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Coronavirus testing: Contributing to efforts to stem the second wave

07-12-2020

The coronavirus (Covid-19) pandemic remains a major threat to public health in the European Union (EU). Testing is considered an essential aspect of the response to the pandemic. There are different types of coronavirus tests, each having its own merits and limitations. The timing of tests is also critical. Among the tests that detect current infection, (rapid) antigen tests have recently come to the fore. In view of a resurgence of coronavirus cases, the European Commission adopted on 28 October ...

The coronavirus (Covid-19) pandemic remains a major threat to public health in the European Union (EU). Testing is considered an essential aspect of the response to the pandemic. There are different types of coronavirus tests, each having its own merits and limitations. The timing of tests is also critical. Among the tests that detect current infection, (rapid) antigen tests have recently come to the fore. In view of a resurgence of coronavirus cases, the European Commission adopted on 28 October 2020 a recommendation for a common EU testing approach for Covid-19. It addresses key points linked to testing capacities and resources, as well as rapid antigen tests. This was followed on 18 November by a recommendation on the use of rapid antigen tests for the diagnosis of Covid-19, which provides guidance on how to select rapid antigen tests, when they are appropriate and who should perform them. It also calls for validation and mutual recognition of tests and their results. EU and international public health bodies, including the European Centre for Disease Prevention and Control and the World Health Organization, have given testing recommendations and outlined strategies and objectives. Several Member States have started to use rapid antigen tests in practice. Testing policies range from testing only people who both have symptoms and also meet specific criteria, to testing anyone with symptoms, to open public testing, including asymptomatic people. In a September 2020 resolution, the European Parliament called for the adoption and implementation of a common testing strategy under which test results would be recognised in all Member States. Since the outbreak of the pandemic, coronavirus testing has rapidly evolved and will continue to play an important role. New methods are emerging, including 'out of the box' options.

Europe's Beating Cancer plan - Pre-legislative synthesis of national, regional and local positions on the European Commission proposal

26-11-2020

This briefing forms part of an EPRS series offering syntheses of the pre-legislative state of play and consultation on key European Commission priorities during the current five-year term. It summarises the state of affairs in the relevant policy field, examines how the existing policy is working on the ground, and, where possible, identifies best practice and ideas for the future on the part of governmental organisations at all levels of European system of multilevel governance. EPRS analysis of ...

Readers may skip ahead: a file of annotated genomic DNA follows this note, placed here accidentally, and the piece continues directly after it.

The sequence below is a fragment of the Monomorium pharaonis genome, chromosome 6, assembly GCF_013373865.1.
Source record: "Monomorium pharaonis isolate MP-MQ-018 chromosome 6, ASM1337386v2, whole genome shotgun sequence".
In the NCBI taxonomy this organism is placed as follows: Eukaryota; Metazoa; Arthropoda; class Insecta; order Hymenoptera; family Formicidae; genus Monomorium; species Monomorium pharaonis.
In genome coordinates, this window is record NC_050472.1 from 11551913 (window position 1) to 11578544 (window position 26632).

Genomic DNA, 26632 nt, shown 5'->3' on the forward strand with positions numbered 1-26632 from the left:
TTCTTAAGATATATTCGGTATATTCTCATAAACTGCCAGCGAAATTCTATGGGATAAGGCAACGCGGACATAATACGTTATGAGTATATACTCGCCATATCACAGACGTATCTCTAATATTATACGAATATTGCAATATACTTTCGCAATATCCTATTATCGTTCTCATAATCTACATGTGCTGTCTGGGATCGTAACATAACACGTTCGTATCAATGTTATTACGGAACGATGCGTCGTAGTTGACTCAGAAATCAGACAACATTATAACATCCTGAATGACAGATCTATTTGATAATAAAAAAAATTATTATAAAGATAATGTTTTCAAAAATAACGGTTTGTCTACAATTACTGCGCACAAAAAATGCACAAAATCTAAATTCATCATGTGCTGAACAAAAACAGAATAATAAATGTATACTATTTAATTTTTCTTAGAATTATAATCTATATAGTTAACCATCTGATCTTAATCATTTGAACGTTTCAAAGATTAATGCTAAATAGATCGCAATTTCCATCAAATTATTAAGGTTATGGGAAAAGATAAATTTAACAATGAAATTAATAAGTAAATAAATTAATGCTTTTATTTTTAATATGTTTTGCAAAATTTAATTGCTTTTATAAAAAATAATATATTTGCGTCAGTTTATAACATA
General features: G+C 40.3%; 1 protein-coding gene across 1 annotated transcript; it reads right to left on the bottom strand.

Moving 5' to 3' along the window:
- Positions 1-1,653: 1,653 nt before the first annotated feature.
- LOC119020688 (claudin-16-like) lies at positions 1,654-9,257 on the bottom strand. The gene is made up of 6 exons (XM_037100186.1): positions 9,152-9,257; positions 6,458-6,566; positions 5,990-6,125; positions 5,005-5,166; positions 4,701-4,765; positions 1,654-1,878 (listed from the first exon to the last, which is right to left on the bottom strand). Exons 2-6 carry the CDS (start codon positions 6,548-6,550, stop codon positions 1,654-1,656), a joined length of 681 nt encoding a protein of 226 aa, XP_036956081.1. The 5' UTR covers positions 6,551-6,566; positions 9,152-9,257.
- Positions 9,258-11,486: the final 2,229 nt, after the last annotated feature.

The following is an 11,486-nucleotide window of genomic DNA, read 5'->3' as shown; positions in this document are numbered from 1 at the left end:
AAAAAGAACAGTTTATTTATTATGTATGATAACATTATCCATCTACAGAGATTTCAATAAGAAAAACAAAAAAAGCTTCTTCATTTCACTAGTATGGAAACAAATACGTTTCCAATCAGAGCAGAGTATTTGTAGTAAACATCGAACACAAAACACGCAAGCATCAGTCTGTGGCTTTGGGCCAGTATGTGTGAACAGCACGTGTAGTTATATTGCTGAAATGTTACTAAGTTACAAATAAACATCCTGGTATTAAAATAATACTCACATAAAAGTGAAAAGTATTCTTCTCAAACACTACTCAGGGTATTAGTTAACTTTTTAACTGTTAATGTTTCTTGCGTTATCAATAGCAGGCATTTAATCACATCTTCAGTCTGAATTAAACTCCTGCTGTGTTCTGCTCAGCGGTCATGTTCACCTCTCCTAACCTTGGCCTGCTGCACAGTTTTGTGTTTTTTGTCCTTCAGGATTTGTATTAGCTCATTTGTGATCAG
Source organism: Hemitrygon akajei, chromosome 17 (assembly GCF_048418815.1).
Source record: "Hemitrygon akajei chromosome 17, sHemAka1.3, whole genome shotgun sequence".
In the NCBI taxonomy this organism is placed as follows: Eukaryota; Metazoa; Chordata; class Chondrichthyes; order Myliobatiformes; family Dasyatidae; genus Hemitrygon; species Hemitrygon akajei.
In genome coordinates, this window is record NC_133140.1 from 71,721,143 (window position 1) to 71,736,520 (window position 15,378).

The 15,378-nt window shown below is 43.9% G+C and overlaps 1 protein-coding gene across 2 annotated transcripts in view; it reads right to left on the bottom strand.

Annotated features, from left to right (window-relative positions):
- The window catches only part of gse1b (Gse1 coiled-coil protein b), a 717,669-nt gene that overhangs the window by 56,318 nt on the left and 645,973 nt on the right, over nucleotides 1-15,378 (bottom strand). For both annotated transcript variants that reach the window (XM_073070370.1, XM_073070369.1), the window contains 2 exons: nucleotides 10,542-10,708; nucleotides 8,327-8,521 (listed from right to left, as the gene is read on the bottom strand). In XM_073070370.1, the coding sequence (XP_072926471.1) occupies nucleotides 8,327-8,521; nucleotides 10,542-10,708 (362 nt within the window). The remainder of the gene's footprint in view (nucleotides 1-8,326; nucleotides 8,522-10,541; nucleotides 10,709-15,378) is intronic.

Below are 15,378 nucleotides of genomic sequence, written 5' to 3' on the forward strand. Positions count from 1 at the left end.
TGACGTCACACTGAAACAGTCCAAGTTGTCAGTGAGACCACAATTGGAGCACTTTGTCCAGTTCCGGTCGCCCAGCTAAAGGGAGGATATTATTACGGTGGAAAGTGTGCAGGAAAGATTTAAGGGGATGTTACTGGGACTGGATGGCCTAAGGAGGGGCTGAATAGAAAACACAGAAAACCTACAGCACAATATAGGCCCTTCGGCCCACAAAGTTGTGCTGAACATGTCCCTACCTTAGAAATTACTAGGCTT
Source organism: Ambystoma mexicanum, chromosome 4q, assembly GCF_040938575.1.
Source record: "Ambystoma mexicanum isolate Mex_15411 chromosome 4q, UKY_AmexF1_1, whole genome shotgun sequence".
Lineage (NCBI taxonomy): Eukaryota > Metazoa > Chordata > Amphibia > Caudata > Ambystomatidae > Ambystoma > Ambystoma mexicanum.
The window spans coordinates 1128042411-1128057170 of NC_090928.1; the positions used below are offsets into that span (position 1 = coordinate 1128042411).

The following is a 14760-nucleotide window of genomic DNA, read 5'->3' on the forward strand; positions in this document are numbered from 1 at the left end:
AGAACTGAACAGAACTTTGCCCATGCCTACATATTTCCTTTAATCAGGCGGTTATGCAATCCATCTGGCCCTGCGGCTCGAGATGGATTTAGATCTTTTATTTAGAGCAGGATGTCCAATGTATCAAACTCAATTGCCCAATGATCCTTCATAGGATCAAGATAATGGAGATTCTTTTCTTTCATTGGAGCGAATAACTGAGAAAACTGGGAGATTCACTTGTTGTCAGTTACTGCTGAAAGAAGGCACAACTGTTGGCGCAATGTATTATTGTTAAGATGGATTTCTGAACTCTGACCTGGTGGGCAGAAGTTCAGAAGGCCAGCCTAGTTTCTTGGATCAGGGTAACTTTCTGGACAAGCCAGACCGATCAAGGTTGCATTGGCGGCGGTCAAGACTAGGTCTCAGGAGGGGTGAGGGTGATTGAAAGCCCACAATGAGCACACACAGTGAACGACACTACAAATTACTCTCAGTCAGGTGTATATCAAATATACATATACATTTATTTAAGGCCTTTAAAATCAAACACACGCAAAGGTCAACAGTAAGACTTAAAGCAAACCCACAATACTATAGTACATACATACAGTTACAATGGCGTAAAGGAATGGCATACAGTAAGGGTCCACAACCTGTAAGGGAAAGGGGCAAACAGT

This briefing forms part of an EPRS series offering syntheses of the pre-legislative state of play and consultation on key European Commission priorities during the current five-year term. It summarises the state of affairs in the relevant policy field, examines how the existing policy is working on the ground, and, where possible, identifies best practice and ideas for the future on the part of governmental organisations at all levels of European system of multilevel governance. EPRS analysis of the positions of partner organisations at European, national, regional and local levels suggests that they would like the following main considerations to be reflected in discussion of the forthcoming Europe's Beating Cancer plan: * Submissions from all four levels of governance highlight the EU's key role in prevention, including as regards cancer-causing environmental factors and tobacco consumption. Input obtained refers to the active role Europe's local and regional actors can play in putting prevention into practice. * European and national levels point to predictive diagnostic tools and novel approaches in cancer medicine. Regional actors advocate for closer cooperation between primary care and hospital care in early diagnosis. Both the regional and local levels would like the EU to help improve screening. * Equitable access to cancer care is featured across all levels. National input raises the issue of availability and affordability of medicines. The local level underscores the merits of ambulatory care, and sees a role for the EU in the creation of local coordination platforms for doctors and patients. * The European level addresses cancer after-care in the local community and cancer survivorship and rehabilitation. Both the regional and local levels recommend fostering personalised care and follow-up for cancer patients. * European and national input stresses the importance of EU-wide cancer research cooperation, information sharing and better deployment of (big) data. Attention is drawn to improving information, communication, education and awareness-raising for both the wider public and healthcare professionals, with regional input encouraging the development of new technologies to ease doctor-patient communication. * All levels would like Europe's Beating Cancer plan to address health inequalities in cancer. EU-level action is considered key to help reduce socioeconomic and geographical disparities, and tackle differences in cancer prevalence and survival rates. A 'health in all policies' approach is supported.

Das neue Gesundheitsprogramm der EU: EU4Health

05-11-2020

Am 28. Mai 2020 nahm die Kommission einen Vorschlag für eine Verordnung über ein Aktionsprogramm der Union im Bereich der Gesundheit für den Zeitraum 2021–2027 („Programm EU4Health“) an. Es wurde im Rahmen des EU-Aufbauinstruments „Next Generation EU“ angekündigt, mit dem die Auswirkungen der Coronavirus-Pandemie bewältigt werden sollen. Auf der Tagung des Europäischen Rates im Juli wurde die Mittelausstattung des Programms von den ursprünglich vorgeschlagenen 9,4 Mrd. EUR auf 1,7 Mrd. EUR gekürzt ...